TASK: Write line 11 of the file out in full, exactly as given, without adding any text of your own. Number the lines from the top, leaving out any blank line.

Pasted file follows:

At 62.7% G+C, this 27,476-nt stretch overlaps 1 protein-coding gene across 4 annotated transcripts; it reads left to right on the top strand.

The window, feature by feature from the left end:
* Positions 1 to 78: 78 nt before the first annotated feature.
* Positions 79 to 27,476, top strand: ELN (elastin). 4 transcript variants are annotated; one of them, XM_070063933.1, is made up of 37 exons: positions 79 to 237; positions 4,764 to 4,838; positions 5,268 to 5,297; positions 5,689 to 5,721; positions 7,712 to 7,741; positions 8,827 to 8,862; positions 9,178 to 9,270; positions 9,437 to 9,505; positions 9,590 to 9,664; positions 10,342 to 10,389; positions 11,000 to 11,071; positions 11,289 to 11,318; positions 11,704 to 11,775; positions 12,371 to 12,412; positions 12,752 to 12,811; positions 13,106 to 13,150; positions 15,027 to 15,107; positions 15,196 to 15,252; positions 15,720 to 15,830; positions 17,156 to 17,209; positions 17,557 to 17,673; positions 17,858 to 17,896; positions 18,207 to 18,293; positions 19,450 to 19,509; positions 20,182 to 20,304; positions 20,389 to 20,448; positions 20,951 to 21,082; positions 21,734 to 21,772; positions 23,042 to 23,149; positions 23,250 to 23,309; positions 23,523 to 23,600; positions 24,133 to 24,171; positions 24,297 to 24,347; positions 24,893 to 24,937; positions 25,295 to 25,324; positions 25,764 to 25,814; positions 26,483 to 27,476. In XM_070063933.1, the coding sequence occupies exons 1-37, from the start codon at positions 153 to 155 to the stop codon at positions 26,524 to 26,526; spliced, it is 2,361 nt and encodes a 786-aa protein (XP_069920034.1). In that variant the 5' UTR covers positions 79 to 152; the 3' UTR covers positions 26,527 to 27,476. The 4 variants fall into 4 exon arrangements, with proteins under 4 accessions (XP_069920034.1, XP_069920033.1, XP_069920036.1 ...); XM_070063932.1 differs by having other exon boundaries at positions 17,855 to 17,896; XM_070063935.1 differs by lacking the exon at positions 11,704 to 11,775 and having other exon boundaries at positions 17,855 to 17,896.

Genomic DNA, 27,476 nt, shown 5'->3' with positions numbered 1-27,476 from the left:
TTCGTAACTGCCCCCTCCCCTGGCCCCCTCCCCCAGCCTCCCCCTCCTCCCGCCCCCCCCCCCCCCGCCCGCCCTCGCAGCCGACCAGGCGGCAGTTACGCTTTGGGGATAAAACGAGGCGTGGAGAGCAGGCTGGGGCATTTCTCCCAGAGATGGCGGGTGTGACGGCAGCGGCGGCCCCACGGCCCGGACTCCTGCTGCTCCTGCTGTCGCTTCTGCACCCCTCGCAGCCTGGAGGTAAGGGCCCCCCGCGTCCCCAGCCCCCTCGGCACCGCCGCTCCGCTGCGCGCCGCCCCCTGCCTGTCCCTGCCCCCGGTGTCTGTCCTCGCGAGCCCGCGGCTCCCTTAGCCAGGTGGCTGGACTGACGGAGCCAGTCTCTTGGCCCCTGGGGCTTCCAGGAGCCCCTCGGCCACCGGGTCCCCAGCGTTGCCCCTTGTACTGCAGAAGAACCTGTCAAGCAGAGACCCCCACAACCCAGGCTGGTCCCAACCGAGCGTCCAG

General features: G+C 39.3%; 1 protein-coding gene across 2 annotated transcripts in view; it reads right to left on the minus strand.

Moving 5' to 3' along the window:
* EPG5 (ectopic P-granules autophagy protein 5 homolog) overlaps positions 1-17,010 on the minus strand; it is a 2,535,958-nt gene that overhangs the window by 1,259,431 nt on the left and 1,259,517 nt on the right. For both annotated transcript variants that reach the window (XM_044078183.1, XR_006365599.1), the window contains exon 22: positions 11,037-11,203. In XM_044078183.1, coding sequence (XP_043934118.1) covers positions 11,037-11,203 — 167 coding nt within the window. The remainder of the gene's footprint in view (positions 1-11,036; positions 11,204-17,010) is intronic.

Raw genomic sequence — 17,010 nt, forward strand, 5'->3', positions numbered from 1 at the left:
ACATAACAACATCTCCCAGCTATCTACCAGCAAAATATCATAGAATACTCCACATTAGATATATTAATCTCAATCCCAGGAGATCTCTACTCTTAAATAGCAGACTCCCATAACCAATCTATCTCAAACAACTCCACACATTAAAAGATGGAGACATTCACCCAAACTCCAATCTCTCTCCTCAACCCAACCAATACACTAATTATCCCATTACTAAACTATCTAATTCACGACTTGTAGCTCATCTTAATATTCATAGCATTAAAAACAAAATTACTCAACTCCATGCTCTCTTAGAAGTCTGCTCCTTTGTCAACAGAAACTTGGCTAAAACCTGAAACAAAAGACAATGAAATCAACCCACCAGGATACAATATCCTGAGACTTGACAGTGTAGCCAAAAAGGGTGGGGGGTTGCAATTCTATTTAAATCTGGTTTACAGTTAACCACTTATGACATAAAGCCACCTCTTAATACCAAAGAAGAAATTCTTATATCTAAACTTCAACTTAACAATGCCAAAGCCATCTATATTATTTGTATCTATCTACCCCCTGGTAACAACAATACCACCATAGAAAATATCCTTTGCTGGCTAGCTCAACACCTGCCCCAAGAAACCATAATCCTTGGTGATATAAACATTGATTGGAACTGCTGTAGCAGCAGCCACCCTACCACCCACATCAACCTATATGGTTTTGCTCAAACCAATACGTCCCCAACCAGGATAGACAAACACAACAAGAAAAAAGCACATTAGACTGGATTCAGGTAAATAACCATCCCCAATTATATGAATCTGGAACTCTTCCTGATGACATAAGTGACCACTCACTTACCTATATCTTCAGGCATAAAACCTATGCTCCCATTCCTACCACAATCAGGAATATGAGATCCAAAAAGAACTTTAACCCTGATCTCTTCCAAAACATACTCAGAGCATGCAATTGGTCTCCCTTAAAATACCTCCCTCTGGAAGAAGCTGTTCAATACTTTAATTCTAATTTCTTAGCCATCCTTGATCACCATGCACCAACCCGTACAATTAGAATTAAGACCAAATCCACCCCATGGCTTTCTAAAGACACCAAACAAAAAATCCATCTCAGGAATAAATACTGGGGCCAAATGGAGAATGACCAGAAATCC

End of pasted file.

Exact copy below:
ACATAACAACATCTCCCAGCTATCTACCAGCAAAATATCATAGAATACTCCACATTAGATATATTAATCTCAATCCCAGGAGATCTCTACTCTTAAATAGCAGACTCCCATAACCAATCTATCTCAAACAACTCCACACATTAAAAGATGGAGACATTCACCCAAACTCCAATCTCTCTCCTCAACCCAACCAATACACTAATTATCCCATTACTAAACTATCTAATTCACGACTTGTAGCTCATCTTAATATTCATAGCATTAAAAACAAAATTACTCAACTCCATGCTCTCTTAGAAGTCTGCTCCTTTGTCAACAGAAACTTGGCTAAAACCTGAAACAAAAGACAATGAAATCAACCCACCAGGATACAATATCCTGAGACTTGACAGTGTAGCCAAAAAGGGTGGGGGGTTGCAATTCTATTTAAATCTGGTTTACAGTTAACCACTTATGACATAAAGCCACCTCTTAATACCAAAGAAGAAATTCTTATATCTAAACTTCAACTTAACAATGCCAAAGCCATCTATATTATTTGTATCTATCTACCCCCTGGTAACAACAATACCACCATAGAAAATATCCTTTGCTGGCTAGCTCAACACCTGCCCCAAGAAACCATAATCCTTGGTGATATAAACATTGATTGGAACTGCTGTAGCAGCAGCCACCCTACCACCCACATCAACCTATATGGTTTTGCTCAAACCAATACGTCCCCAACCAGGATAGACAAACACAACAAGAAAAAAGCACATTAGACTGGATTCAGGTAAATAACCATCCCCAATTATATGAATCTGGAACTCTTCCTGATGACATAAGTGACCACTCACTTACCTATATCTTCAGGCATAAAACCTATGCTCCCATTCCTACCACAATCAGGAATATGAGATCCAAAAAGAACTTTAACCCTGATCTCTTCCAAAACATACTCAGAGCATGCAATTGGTCTCCCTTAAAATACCTCCCTCTGGAAGAAGCTGTTCAATACTTTAATTCTAATTTCTTAGCCATCCTTGATCACCATGCACCAACCCGTACAATTAGAATTAAGACCAAATCCACCCCATGGCTTTCTAAAGACACCAAACAAAAAATCCATCTCAGGAATAAATACTGGGGCCAAATGGAGAATGACCAGAAATCC